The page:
When Walmart closed its doors and left town two years ago, Perry’s economic prospects might have looked gloomy due to the loss of sales tax revenue. But the northern Oklahoma community of just over 5,100 residents is recovering just fine. And with recent good economic news, plus an anticipated resumption of activities as the threat of the pandemic lessens, 2021 promises to be a year of hope.
As an indication, the city’s signature event – the 16th Cherokee Strip Celebration – has been added to the list of civic events this year, scheduled for Sept. 18. The celebration that commemorates the Cherokee Strip land run of 1893 is one of the oldest observances in Oklahoma. Planned activities include a rodeo, parade, 5K/10K run and pancake breakfast.
Walmart’s exodus knocked a $300,000 hole in the city’s budget, says Perry mayor Bill Streller. But he says the Noble County seat appears to be recovering. City manager Larry Pannell agrees that while Perry hasn’t totally recovered, sales tax collections last year were up over the year before, despite the pandemic. Along with that, merchants are emphasizing a “shop local” theme, and residents are being encouraged to shop online for items they can’t find locally, giving the city valuable use tax revenue from online sales.
In April, Jerr-Dan, a major manufacturer of towing and rescue equipment, announced a contract with Truck Source of Perry to upfit its towing and recovery vehicles. Richard Crow, owner of Truck Source and Farm Source – a company that upfits farm vehicles with Crownline truck beds – says the operations are expected to add 25 to 45 jobs.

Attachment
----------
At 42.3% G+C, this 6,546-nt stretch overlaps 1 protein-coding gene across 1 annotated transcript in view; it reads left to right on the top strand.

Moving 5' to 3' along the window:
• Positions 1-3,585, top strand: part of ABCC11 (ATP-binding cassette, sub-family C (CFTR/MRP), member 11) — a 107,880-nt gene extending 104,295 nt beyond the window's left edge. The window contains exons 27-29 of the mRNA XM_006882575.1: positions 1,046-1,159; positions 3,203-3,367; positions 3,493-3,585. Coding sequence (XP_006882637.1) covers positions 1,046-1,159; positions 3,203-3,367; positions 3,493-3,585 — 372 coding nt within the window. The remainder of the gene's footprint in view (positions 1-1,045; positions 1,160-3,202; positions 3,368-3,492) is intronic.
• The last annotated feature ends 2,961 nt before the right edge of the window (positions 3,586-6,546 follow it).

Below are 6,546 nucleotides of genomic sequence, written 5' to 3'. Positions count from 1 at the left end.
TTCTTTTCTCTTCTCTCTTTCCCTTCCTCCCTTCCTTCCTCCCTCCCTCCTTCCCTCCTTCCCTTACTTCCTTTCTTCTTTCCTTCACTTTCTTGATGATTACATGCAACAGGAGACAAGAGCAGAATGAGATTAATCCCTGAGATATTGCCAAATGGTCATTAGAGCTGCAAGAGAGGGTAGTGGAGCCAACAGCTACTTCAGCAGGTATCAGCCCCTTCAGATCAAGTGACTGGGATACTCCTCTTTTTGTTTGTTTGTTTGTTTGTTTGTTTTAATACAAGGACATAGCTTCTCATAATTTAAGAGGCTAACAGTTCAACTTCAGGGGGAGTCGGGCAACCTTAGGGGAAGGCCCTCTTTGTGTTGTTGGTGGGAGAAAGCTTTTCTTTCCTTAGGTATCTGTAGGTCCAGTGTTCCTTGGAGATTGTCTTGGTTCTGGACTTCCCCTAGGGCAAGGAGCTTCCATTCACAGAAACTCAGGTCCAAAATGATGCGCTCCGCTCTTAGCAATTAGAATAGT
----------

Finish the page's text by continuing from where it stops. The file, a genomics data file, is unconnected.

Pannell says that Perry’s largest employer, the former Ditch Witch company that manufactures trenching equipment, was acquired two years ago by Toro and soon will add a manufacturing line from a plant in California that closed.
Many Oklahomans are already familiar with Perry, located about 45 miles south of the Kansas border. More than 66,000 children and about 9,000 teachers have visited the Cherokee Strip Museum, operated by the Oklahoma Historical Society, for its living history program at the Rose Hill Schoolhouse on the museum grounds, says Diana Simon, the museum’s manager. The museum also has a new, working blacksmith shop.
The landmark features exhibits about the land run of 1893, early homesteading, agriculture and town life, including a general store, dress shop and doctor offices from Noble County’s early years.
Also drawing numerous visitors is Perry’s downtown town square, several restaurants and the Wrestling Monument Park, located downtown and honoring Perry High School’s incredibly successful wrestling program. Perry Maroons wrestling teams have claimed 43 state championships – a national record – and 176 individual championships over the years.
Main Street of Perry Executive director Connie Smith says that activity has begun picking up thanks to the easing of restrictions on public gatherings. The city’s long-standing Spring Car Show, sponsored by the Perry Chamber of Commerce, was revived in April after a one-year hiatus, and the Main Street organization’s Mingle on Main is ticketed for June 5, July 3 and Aug. 7, says Smith. Mingle on Main offers food truck vendors, a farmers market, games, fitness classes and other events, says Smith. “Something different each month.”
FOR INFORMATION ABOUT PERRY:
Main Street of Perry
Cherokee Strip Museum
2617 W. Fir Ave.
BMAC Baseball Park